The first WisCon in 1977 honored author Katherine MacLean and Amanda Bankier (editor of the first feminist fanzine, “The Witch and the Chameleon”). In a world in which it was considered progressive for most conventions to schedule a single “Women in SF” panel, WisCon bent fannish traditions by scheduling a whole convention’s-worth of panels addressing many feminist and pointedly left-leaning political topics.
WisCon 1 was held on a bitterly cold February weekend on the University of Wisconsin campus. Attendees had to trudge across two frigid blocks between the building where programming took place and the dorm’s sleeping rooms, but everyone had a good time in spite of the icy conditions. Legend has it that the first concom had imprinted upon the 1976 Kansas City worldcon (MidAmericon), which was the first convention that most of these young student fans had ever attended. According to these WisCon founders, this experience accounts for the many-tracked program they created for their first convention whose attendance amounted to barely 200 people. WisCon continues to be known for its unusually heavy, multi-tracked schedule of programming.
The first WisCon was partially subsidized by University of Wisconsin funds during its first couple years, which made sense since most members of Madison SF group were University students in those days. The group had just incorporated as SF3 (The Society for the Furtherance & Study of Fantasy & Science Fiction) and was regularly publishing a feminist SF fanzine called “Janus,” which was nominated twice for a Hugo in the Best Fanzine category. Several of the early WisCon program books doubled as special issues of “Janus.”
WisCon became very successful and popular among fans and professionals interested in discussing feminism and other political issues in connection with science fiction and fantasy. Con committee members graduated from college, started careers, married, had children, signed mortgages, and bought computers. Memberships grew steadily each year and WisCon quickly outgrew its campus facilities and accumulated sufficient funds to run the convention independent of University support. WisCon became famous not only for its unusually political programming focus, but also for its well-stocked hospitality suite, excellent organization, and parties, and for the guests it invited.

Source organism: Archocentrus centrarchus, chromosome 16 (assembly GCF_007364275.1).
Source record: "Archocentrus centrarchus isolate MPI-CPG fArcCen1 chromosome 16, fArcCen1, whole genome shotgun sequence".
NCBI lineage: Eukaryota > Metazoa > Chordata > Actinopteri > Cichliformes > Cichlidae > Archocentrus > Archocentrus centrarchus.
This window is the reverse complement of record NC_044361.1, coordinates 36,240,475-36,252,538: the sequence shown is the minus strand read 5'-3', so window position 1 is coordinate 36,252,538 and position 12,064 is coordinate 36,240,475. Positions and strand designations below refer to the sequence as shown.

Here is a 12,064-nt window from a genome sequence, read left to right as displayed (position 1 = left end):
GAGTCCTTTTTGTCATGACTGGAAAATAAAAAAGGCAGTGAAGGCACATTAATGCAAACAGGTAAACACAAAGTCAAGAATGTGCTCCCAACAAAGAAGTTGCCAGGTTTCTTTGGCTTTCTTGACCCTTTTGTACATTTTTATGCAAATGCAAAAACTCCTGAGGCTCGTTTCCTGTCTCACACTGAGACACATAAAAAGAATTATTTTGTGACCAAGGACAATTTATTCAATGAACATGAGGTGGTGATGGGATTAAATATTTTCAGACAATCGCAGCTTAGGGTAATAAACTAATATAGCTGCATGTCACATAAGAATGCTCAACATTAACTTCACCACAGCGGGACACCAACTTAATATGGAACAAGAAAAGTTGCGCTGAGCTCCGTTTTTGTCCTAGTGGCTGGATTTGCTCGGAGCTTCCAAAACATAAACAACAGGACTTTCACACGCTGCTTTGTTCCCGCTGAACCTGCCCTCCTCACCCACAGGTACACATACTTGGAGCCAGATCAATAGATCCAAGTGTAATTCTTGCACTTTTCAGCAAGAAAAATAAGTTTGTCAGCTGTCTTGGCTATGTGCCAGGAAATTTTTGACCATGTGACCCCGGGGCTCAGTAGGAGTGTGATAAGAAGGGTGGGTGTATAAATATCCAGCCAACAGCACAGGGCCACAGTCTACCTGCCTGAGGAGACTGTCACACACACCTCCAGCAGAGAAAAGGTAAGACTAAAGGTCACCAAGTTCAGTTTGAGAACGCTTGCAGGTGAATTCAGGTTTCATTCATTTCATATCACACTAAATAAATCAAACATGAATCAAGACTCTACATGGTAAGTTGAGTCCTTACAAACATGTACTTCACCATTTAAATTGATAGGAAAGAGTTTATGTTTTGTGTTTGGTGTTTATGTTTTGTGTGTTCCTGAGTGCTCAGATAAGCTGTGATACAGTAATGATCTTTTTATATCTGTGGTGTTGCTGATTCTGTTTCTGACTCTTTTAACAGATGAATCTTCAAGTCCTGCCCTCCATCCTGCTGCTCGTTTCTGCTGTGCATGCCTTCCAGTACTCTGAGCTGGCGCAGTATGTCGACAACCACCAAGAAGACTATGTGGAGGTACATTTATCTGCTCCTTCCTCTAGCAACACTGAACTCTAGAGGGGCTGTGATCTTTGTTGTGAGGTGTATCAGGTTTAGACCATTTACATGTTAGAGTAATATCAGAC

Over the years, WisCon invited many fine writers, editors, and authors whose work touched on feminist, gender, race, and class themes. Membership grew slowly but steadily, and WisCon had to move several times to larger hotels that could provide more programming space and a sufficient number of sleeping rooms. In 1995 WisCon moved to the Concourse Hotel which provides excellent program facilities to WisCon; our relationship with Concourse staff is a cordial partnership. WisCon also left its winter spot in the calendar in 1995 and settled on the early-summer dates of Memorial Day weekend. Happily, attendees no longer need to pack fleece-lined boots and mittens, but can plan instead on balmy temperatures and Saturday morning expeditions to the famous Madison Farmers’ Market one block from the Concourse Hotel.
The feminist focus of WisCon has waned and sharpened over the years. WisCon’s engagement with feminism was re-energized at WisCon 15 in 1991 when Guest of Honor Pat Murphy announced the James Tiptree, Jr. Award. WisCon became the Tiptree Award’s greatest ally and supporter. In 2019, WisCon supported the Motherboard in renaming to the Otherwise Award–you can read more about that here.
In 1996, WisCon 20 celebrated the convention’s 20th birthday by inviting Ursula K. Le Guin and Judith Merril, as well as all its past guests of honor. Nearly 750 people attended.
WisCon has grown from a small regional convention to a large, truly international convention, with attendees traveling from all over the world in order to meet other fans and professionals with similar interests. Our convention has grown up to become the annual gathering for the feminist SF community. It also functions as a vibrant meeting place for fans and professionals interested in broader themes of gender, race, and class in Science Fiction and Fantasy.